What has happened to Augustes and Bouffons in New Wave Cirques? Chip and Vee visit Cirque Mueslei (no reference to a real circus but a view of ‘new wave’ ideas!.)
(Dee) amazing – unbelievable – a wow approach – gob smacking..
(Chip) So that is what you think? I was totally lost after the first half. Went right over my head I mean, what was it about? The glossy programme said; all the excitement of the Big Top aboard your cruise liner, sit back and enjoy the spectacle’. It was nothing like a cruise liner set, I suppose we are the travelling guests? Where was the compere, where was the welcome, where was any production! Starts off with the acrobats posing as bell-boys and floor cleaners! Should please the circus friends association for none of the acts or artistes were given names or even credits, a mish-mash of talent with no meaningful promotional sequences or costuming. And the clowns! Dear oh dear! This new wave approach in full flood so to speak. It seems that the new way of entering a show area – no longer called ‘a ring’ is to walk with a kind of leg or hip impediment and as for make-up forget it! There was nothing absolutely nothing for children that are the modern trends now, and as for circus a word now discreetly hidden from view. Could you understand the comedy such as it was? Alternative was at least a descriptive word!
(Dee) You fail to understand the modern artistic directional approach for ‘new circus’, you are a bit of a stick-in-the mud Chip! This set idea was to transport the audience away from its drab town environment to the romantic ocean and to portray the artistes as being part of the audience and not necessarily professional and this is why the act names are avoided. Likewise the costuming is designed to be rather drab as if they are in rehearsal mode. This then explains why the acts have no particular sequence of inclusion to deliberately appear as you say, as a mish-mash- of activity. A bit chaotic if you like. Because the show is supposed to be in rehearsal mode the interacting humour is also to appear as trial and error in sequence and the jesters appear surprised if a laugh is generated. Of course their use of the audience within the performing area is a must even to the point of belittlement and to reverse the old out of date formula where the audience are supposed to laugh at the clown and persona, the modern ideal instead is to imply the audience is rather thick and the jester laughs at them! Of course if they do get a laugh they look surprised and then make sure that gag is left out of the next show. You really must get with it and move with the times Chip.
(Chip) Well thanks for the explanation Dee I now understand that glamour, beautiful girls and costuming, proud acts with titles expertly announced by a fine Ring manager, with the greatest of musical score to fit, brilliant clowning and slapstick that inspires children to belly laugh without baseness or sexism, a sequence of performers that are designed to fit the show and flow in perfect segueway from one act to the next that would inspire a standing ovation at the close of the show is totally old hat and I do need to modernize. I must read more of Quarter Pole to combat this sinking feeling!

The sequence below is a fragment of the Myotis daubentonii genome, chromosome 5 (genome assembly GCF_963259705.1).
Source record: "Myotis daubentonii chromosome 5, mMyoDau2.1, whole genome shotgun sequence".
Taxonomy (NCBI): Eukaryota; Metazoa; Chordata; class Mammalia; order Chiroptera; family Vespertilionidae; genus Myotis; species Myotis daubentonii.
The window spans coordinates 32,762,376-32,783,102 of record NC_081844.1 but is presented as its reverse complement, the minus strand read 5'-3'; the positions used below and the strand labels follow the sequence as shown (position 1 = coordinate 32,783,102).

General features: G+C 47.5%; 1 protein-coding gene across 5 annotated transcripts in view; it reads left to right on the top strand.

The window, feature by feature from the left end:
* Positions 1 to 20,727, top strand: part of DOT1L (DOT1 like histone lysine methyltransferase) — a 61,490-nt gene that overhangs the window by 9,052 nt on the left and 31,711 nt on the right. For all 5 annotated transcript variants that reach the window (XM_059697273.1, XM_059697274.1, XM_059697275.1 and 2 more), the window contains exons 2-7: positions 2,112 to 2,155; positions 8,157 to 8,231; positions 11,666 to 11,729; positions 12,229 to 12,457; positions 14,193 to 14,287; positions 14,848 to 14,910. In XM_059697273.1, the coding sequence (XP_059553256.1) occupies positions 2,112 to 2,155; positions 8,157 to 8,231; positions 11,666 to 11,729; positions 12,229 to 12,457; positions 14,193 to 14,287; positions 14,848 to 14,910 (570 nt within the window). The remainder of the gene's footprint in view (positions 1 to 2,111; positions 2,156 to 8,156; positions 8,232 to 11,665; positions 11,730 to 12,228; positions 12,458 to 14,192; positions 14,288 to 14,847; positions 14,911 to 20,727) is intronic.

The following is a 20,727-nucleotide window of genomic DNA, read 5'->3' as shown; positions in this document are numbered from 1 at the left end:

(Vee) then you must consider this programme item from the celebrated clown Toynoksy about the merit or meaning of real clowning.
“Clowns are born when society has a need for them. Remember that Chaplin and Keaton were most popular during the Depression. And that the Indians say that clowns appear when the leaders get out of hand!” This quote by the Canadian clown trainer Richards Pochinko does not come by accident. One figure is celebrating a comeback – the clown, spreading joy, laughter, and playfulness in the midst of trauma, despair, and boredom. It is the clown who is one of the last reliable figures trusted to promise hope, empathy, and innocence, after traffickers, border guards, and bureaucrats and politicians have done their job. After an inexorable decline of the circus as one of his natural habitats, the clown is back, probably stronger than ever. And the reasons for that are very simple. First of all, the clown is innocent, he has no interest. Whatever emotion he is driven by, he shows it. There is no mask, no veil, no hiding. The clown is naked in his emotionality. Second, the clown only exists in the here and now. There is no past he is bound to, and there is no future he longs for. He exists only in the here and now. Third, the magic he is born by is his connection to the audience. If there is no one watching him, he simply doesn’t exist, and he will disappear. And if he is unable to connect emotionally to this audience, his performance will be seen as flawed and fake, the most horrible judgment for him. And finally, much of the charisma of the clown is in his unavoidable confrontation with failure. Whatever he does, he is always at risk, and it is the innocent and unveiled struggle that makes him adorable for the audience. The innocent, emotional connection with the audience, the presence he is in, and his existential struggle are the essence of what that figure still brings to the world. And he is back at an essential moment.
(Chip) well that is even more complicated than the show we have just seen – what is he on about? I remember old Jim Rangler in reply to one of his clowns talking above the stratosphere, ‘very good FizBang – I want you to stay out of the last show today and double journey with the old Matador, the breaks have been adjusted.